- The Trial of the Chicago Eight: No legal case is more emblematic of American cultural divisions during the late 1960s. The chasm between the world views of the defendants and Judge Julius Hoffman reflected the deep divisions of the time: establishment versus the counter-culture, police versus protesters, and political decorum versus political violence.
…and Insights into Unfamiliar Ones
While The Great Trials of World History and the Lessons They Teach Us contains trials you may already be well familiar with, the survey also includes those that may be less familiar—but which are nevertheless equally important to a complete understanding of the history-making role trials have played throughout the vast story of civilization.
- Trial by Ordeal: In one of three medieval trials you explore, you’ll learn how (according to the Annals of Winchester) King Edward the Confessor’s mother, Emma of Normandy, supposedly proved her innocence against charges of adultery by walking barefoot over red-hot ploughshares. Trials like these were designed to attract God’s attention. If the defendant was without guilt, God would step in and perform a miracle.
- The Trial of Giordano Bruno: The execution of this original Italian thinker represented a failure of the Roman Inquisition to perform its mission, which was to “admonish and persuade” (not to terrify or punish). The man responsible for Bruno’s death at the stake, Cardinal Robert Bellarmine, learned from Bruno’s case and proceeded differently 15 years later when he dealt with another alleged heretic named Galileo.
- The Dakota Conflict Trials: These trials—392 in all—raise a number of intriguing questions. Were trials the appropriate end to a bloody conflict between a native population and a wave of settlers? When trials take place on the frontier, where no courts are operating, who should serve as judge and jury? Can we trust military officers to be impartial when they’ve just fought the men whose cases they will hear?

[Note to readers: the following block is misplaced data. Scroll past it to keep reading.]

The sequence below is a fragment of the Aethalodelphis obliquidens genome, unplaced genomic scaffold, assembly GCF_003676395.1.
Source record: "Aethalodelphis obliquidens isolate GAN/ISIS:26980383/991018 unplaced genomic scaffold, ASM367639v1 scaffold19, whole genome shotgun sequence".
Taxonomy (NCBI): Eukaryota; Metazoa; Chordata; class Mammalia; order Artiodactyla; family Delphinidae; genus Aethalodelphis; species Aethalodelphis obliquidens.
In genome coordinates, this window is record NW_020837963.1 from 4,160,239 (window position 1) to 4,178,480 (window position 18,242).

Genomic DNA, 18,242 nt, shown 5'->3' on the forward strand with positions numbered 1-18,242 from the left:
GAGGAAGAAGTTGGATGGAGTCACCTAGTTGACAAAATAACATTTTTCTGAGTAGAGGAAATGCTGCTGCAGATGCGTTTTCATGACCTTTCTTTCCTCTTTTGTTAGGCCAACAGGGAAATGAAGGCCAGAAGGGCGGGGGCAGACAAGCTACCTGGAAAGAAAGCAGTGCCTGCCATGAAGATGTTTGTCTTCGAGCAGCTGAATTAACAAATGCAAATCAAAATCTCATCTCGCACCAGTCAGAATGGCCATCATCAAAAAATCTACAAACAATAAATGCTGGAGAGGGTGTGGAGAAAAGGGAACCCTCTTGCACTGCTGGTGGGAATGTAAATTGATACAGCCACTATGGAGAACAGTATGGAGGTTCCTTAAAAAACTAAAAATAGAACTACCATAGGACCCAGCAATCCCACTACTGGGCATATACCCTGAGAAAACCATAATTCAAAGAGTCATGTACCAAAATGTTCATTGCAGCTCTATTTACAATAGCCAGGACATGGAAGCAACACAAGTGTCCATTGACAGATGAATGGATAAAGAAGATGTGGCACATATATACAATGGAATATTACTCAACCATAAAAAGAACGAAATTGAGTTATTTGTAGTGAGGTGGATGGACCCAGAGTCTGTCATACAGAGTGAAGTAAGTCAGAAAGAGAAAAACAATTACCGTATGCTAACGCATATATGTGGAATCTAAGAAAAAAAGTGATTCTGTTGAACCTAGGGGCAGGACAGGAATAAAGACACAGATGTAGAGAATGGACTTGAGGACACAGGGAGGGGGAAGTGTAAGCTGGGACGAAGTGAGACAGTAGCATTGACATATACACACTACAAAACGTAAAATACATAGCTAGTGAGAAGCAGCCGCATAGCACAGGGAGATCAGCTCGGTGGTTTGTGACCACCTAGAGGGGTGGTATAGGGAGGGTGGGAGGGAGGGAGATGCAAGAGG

- The Trial of Louis Riel: The trial and execution of Riel, who took up arms against the Canadian government and led the 1885 North-West Rebellion, became a turning point in the country’s politics. Opposition to Riel’s execution helped break the Conservative hold on French Canada. It also illustrates cultural tensions that continue in Canada today.
Throughout these lectures, you’ll also meet famous historical figures who played lead roles in some of world history’s greatest trials, including:
- Cicero, who attacked the corruption of Rome’s tottering oligarchy during the Trial of Gaius Verres;
- John Adams, the future president of the United States who paid a price for deciding to represent British soldiers during the Boston Massacre Trials; and
- Clarence Darrow, perhaps America’s most famous defense lawyer, who championed the cause of defendants in both the Leopold and Loeb Trial and the Scopes “Monkey” Trial.
Explore the Crossroads of History and Law
“Apart from being terrific theater, great trials can shape history,” Professor Linder notes. “They can change attitudes and reinforce ideals. And they can provide a remarkably clear window for observing societies, both past and present.”
For years, Professor Linder has been fascinated by the stories behind the world’s great trials. He’s studied transcripts, examined facts, even collected exhibits from many trials—all in an effort to study the intriguing intersection between history and jurisprudence. Now he’s crafted The Great Trials of World History and the Lessons They Teach Us to share that fascination with you.
But these lectures are about so much more than just facts and narrative. They’re a chance for you to get to the beating heart of deeply human stories involving innocence and guilt, truth and deception, life and death. As momentous and (sometimes) bizarre as these trials can be, Professor Linder never lets you forget that human life—and human history—is always at stake.